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I'm puzzled, really.

In the following example, how come the word ending in the -ing form is a verb.

-- I don't like dancing.

I know that 'like' here is a linking verb and can't be let alone without the thing being not liked. But, I can still say sth like, 'I don't like you...cheese...computers.' And clearly, the objects are rather nouny more than verb-like, right?

I can understand the sentence when having been reformulated as 'I don't like to dance'. Here it is crystal clear that to dance is an infinitive form of a verb, and as such being a verb.

Anyone?

  • Dancing" is strictly speaking ambiguous, but verb preferred (cf. "I don't like to dance"). Noun interpretation can be forced by adjectival premodification, as in "occasional dancing", in which case "occasional dancing" is object of "like". "Like" is not a linking verb; here it's a catenative verb with the non-finite clause "dancing" as catenative complement. – BillJ Jul 25 '17 at 18:33
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Dancing in your example may be interpreted as either a participle or a gerund (or nouny, which I find very pleasing!), but it is most likely to be seen as a verb form because to like here is a catenative verb: it is followed directly by another verb.

As BillJ says, if dancing were premodified (as in occasional dancing), that would force dancing to be seen as a noun form; but without that, dancing by itself, because it directly follows like, is seen as a clause that serves as the complement to like.

While to like can take either the infinitive or the gerund-participle, some other common catenative verbs can take only the marked infinitive, such as:

  • hope
  • appear
  • seem
  • come
  • get
  • fail

Others can take only the -ing form:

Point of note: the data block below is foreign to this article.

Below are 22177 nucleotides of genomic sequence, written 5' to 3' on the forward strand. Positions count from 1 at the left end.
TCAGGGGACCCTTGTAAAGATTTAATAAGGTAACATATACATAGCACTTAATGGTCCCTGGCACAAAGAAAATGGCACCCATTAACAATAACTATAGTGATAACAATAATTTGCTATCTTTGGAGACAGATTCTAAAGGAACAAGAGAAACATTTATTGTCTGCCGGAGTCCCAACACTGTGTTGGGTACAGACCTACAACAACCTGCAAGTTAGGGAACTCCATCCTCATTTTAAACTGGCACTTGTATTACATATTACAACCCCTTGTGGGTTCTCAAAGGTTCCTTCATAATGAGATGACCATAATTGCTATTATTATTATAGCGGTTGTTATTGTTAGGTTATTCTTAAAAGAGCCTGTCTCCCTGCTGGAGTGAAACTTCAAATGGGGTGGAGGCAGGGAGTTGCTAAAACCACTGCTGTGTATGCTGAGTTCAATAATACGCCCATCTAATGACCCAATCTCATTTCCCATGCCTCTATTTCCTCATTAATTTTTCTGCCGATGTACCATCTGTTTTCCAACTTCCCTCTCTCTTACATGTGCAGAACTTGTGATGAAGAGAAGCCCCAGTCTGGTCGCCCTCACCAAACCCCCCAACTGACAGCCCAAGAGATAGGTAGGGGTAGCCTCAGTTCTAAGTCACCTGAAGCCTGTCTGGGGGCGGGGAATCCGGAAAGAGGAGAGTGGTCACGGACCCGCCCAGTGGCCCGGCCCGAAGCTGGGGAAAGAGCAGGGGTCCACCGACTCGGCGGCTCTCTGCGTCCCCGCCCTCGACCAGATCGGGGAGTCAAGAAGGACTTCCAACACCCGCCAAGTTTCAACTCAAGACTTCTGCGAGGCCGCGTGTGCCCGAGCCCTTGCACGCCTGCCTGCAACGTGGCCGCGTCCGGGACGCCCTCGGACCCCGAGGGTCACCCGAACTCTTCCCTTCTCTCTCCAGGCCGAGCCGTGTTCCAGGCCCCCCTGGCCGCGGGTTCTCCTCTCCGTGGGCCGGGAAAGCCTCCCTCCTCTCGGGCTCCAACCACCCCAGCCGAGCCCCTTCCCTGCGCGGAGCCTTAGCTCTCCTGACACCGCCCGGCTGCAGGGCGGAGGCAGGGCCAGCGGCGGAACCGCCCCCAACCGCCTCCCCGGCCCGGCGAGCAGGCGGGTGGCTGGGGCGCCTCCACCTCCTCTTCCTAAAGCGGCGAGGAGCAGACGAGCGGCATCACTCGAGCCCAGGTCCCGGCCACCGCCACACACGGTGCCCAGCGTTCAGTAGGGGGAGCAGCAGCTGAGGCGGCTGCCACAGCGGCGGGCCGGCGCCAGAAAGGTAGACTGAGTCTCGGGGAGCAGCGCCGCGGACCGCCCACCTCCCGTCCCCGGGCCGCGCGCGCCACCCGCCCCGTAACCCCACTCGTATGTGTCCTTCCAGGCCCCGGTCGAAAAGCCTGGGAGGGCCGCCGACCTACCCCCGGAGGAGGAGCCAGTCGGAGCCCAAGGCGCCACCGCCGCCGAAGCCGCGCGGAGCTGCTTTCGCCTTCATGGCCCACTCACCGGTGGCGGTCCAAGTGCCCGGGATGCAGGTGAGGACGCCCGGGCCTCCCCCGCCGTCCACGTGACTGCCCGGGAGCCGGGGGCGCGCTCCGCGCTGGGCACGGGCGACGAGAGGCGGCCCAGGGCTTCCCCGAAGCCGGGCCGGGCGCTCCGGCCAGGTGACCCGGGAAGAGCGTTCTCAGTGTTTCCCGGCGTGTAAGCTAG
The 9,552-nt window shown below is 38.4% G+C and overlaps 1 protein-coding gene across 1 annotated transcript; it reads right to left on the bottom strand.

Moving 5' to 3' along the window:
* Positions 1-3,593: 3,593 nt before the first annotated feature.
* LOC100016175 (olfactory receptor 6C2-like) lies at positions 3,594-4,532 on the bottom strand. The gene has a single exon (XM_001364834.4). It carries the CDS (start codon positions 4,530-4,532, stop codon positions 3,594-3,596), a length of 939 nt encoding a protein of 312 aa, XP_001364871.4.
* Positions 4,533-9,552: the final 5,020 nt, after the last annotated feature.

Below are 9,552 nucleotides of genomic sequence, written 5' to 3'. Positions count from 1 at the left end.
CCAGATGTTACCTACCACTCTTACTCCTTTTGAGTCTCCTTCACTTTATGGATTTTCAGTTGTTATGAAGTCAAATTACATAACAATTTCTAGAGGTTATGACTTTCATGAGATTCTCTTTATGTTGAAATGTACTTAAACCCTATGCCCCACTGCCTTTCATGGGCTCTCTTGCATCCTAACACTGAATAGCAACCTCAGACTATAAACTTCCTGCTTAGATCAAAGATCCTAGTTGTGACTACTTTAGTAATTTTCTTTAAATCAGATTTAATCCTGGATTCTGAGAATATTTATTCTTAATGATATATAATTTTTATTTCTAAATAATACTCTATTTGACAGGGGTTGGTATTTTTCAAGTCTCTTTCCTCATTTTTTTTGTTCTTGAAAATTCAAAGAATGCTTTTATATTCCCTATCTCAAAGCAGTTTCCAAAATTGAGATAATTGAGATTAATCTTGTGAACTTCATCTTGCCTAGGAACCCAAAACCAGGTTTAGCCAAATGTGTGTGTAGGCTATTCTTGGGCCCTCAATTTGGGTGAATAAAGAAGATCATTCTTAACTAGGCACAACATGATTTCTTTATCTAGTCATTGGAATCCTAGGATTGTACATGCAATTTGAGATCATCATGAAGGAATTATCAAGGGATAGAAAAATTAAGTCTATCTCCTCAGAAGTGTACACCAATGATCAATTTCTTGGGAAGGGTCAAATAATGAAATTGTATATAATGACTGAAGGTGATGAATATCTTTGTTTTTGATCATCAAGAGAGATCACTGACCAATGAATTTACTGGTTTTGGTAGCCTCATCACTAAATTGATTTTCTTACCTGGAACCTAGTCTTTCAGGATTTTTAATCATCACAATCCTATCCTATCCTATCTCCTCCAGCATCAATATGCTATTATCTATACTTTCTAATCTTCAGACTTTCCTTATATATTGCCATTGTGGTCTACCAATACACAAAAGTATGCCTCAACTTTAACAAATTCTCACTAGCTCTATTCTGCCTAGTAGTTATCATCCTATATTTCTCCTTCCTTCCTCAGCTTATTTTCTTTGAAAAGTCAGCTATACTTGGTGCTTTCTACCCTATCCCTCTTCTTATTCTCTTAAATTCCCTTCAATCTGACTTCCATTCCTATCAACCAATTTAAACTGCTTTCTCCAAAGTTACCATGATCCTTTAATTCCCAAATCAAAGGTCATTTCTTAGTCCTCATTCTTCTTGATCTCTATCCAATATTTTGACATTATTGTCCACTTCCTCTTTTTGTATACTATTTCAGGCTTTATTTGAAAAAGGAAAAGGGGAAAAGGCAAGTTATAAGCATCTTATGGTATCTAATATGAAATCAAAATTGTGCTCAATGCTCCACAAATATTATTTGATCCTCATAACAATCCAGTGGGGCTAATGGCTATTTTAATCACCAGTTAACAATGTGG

• go on
  • keep
  • keep on

In this instance, the writer may have chosen the gerund-participle "dancing" in preference to the infinitive "to dance" because there is a slight difference in meaning between the two statements:

I don't like dancing.

This could mean that the speaker dislikes all dancing. Ballet, the waltz, popping and locking, you name it: he doesn't like it.

I don't like to dance.

This means only that the speaker himself dislikes partaking in the activity.

  • +1, but I don't really like the first part. It should only be regarded as a gerund (or gerund-participle) since it realizes the object function. – user178049 Jul 25 '17 at 22:51
  • @user178049 My explanation may need some work, then: a catenative verb "prefers" a "verby" complement. "Dancing" isn't an object here, it's a non-finite, one-word clause that serves as the complement to "like". (The term "gerund-participle" is what modern grammars use when referring to the ~ing form of a verb.) – P. E. Dant Jul 25 '17 at 22:58
  • Actually, I'm surprised by the fact that a catenative complement is not regarded as an object here since it clearly answers the question 'What I don't like'. – user178049 Jul 25 '17 at 23:07
  • @user178049 Linking verbs take subject complements, but catenative verbs are followed directly by another verb. – P. E. Dant Jul 25 '17 at 23:16
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A gerund is used when the verb is treated like a noun:

His running was the fastest I've seen.

I'm not a fan of her cooking.

Present progressive tense is used when the action (as a verb) is being done continuously:

I am currently running.

He doesn't like to be bothered when he's cooking.

Sometimes, (and English is notorious for this), the gerund/progressive form is used in many instances where the infinitive for of the verb would be more appropriate, so

I don't like dancing.

Should be:

I don't like to dance.

Both ways are natural-sounding ways to express this, so don't worry too much.

  • Actually, "I don't like dancing" may mean that the speaker doesn't like even to watch others dancing. "I don't like to dance" means that the speaker prefers not to dance, but expresses nothing about dancing by others. There is sometimes a vast difference in meaning between usage of the infinitive and of the gerund-participle. – P. E. Dant Jul 25 '17 at 19:41

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